The Orthodox Church has a rich tradition of iconography as well as other church arts: music, architecture, sculpture, needlework, poetry, etc. This artistic tradition is based on the Orthodox Christian doctrine of human creativity rooted in God’s love for man and the world in creation.
Because man is created in the image and likeness of God, and because God so loved man and the world as to create, save, and glorify them by His own coming in Christ and the Holy Spirit, the artistic expressions of man and the blessings and inspirations of God merge into a holy artistic creativity which truly expresses the deepest truths of the Christian vision of God, man, and nature.
The icon is Orthodoxy’s highest artistic achievement. It is a gospel proclamation, a doctrinal teaching, and a spiritual inspiration in colors and lines.
The traditional Orthodox icon is not a holy picture. It is not a pictorial portrayal of some Christian saint or event in a “photocopy” way. It is, on the contrary, the expression of the eternal and divine reality, significance, and purpose of the given person or event depicted. In the gracious freedom of the divine inspiration, the icon depicts its subject as at the same time both human and yet “full of God,” earthly and yet heavenly, physical and yet spiritual, “bearing the cross” and yet full of grace, light, peace, and joy.
In this way the icon expresses a deeper “realism” than that which would be shown in the simple reproduction of the physical externals of the historic person or happening. Thus, in their own unique way the various types of Orthodox icons, through their form and style and manner of depiction as well as through their actual contents and use in the Church, are an inexhaustible source of revelation of the Orthodox doctrine and faith.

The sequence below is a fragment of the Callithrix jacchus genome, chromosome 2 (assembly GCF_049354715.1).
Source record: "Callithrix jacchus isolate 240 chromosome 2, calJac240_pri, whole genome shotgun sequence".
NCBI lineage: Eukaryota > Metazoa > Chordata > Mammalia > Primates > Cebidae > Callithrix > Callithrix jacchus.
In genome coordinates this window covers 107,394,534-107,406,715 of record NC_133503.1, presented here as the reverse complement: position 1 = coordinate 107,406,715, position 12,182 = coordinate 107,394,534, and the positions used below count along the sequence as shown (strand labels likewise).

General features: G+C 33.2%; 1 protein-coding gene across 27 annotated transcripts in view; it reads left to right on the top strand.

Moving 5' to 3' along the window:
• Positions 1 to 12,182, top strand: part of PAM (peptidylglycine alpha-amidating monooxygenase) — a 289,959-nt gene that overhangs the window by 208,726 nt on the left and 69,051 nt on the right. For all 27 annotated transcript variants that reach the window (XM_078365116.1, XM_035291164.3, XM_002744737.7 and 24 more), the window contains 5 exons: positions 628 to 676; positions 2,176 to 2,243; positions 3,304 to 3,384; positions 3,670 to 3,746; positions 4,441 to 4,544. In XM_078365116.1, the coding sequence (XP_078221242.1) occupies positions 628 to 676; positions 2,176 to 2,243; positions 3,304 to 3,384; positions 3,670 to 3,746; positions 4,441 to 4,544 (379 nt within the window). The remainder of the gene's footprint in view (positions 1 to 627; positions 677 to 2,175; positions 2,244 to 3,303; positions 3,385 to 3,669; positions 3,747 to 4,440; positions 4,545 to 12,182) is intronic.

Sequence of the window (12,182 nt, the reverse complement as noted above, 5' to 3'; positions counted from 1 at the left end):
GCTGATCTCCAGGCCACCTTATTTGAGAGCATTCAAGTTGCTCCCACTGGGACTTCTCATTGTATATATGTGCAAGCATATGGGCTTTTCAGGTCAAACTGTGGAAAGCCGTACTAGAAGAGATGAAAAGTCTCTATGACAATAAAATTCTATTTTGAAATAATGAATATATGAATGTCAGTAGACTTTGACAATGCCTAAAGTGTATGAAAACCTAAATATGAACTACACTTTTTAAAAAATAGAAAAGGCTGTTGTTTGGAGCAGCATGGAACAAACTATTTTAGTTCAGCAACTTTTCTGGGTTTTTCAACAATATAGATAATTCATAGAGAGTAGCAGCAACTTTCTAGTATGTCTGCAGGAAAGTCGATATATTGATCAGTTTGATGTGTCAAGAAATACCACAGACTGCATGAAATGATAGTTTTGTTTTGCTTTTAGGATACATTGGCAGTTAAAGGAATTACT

Musical expression may be added to the icon as a source of discovering the Orthodox Christian worldview. Here, however, there is greater difficulty because of the loss in recent years of the liturgical and spiritual meaning of music in the Church. Just as the theological meaning of the traditional Orthodox icon is being rediscovered, so is the traditional doctrinal significance of Orthodox music. The process in the latter case, however, is much slower, much more difficult, and much less evident to the average person.
The traditional Orthodox architecture also expresses the doctrine of the Church, particularly in its emphasis on “God with us” and the complete communion of men and the world with God in Christ. The use of domed ceilings, the shape and layout of the buildings, the placing of the icons, the use of vestments, etc., all express the teachings of the Church. The traditional Orthodox church architecture and artwork are expressions of the Orthodox Christian doctrines of creation, salvation, and eternal life.
It is a very important spiritual exercise for Christians to study the holy icons and the hymns of the Church’s liturgy. One can learn much about God and His gracious actions among men by a careful and prayerful contemplation of the artistic expressions of Church doctrine and life (see Worship).